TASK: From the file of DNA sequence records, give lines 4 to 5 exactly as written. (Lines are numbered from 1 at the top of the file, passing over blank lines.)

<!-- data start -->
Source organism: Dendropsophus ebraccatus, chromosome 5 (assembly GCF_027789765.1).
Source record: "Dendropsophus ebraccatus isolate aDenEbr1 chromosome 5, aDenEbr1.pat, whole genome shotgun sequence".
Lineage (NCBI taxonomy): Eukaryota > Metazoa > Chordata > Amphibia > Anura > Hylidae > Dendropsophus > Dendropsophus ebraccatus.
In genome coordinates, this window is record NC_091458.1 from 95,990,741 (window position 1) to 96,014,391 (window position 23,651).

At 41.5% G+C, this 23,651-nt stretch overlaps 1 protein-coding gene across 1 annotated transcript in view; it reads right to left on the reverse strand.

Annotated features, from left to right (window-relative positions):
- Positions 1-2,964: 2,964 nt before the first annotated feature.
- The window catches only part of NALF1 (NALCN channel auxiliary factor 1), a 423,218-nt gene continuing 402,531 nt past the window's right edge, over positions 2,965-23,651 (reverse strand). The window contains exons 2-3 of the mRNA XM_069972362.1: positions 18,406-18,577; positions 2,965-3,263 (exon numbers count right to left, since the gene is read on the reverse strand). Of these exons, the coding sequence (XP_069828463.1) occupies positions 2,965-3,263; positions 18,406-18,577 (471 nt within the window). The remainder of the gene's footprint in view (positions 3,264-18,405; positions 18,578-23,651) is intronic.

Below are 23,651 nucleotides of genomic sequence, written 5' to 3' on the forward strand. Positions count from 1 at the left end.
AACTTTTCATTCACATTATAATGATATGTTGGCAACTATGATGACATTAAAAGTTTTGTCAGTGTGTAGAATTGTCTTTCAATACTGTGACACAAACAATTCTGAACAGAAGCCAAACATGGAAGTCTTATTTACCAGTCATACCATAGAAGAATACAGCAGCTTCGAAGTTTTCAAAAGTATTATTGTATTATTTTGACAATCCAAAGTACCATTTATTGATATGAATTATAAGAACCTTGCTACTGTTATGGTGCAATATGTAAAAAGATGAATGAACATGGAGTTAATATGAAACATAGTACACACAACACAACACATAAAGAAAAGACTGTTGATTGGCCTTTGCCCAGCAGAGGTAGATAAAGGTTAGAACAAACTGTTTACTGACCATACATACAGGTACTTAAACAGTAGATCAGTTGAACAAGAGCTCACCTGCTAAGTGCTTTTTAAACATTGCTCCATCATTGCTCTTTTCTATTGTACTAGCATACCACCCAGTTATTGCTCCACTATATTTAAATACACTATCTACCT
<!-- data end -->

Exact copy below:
In genome coordinates, this window is record NC_091458.1 from 95,990,741 (window position 1) to 96,014,391 (window position 23,651).

At 41.5% G+C, this 23,651-nt stretch overlaps 1 protein-coding gene across 1 annotated transcript in view; it reads right to left on the reverse strand.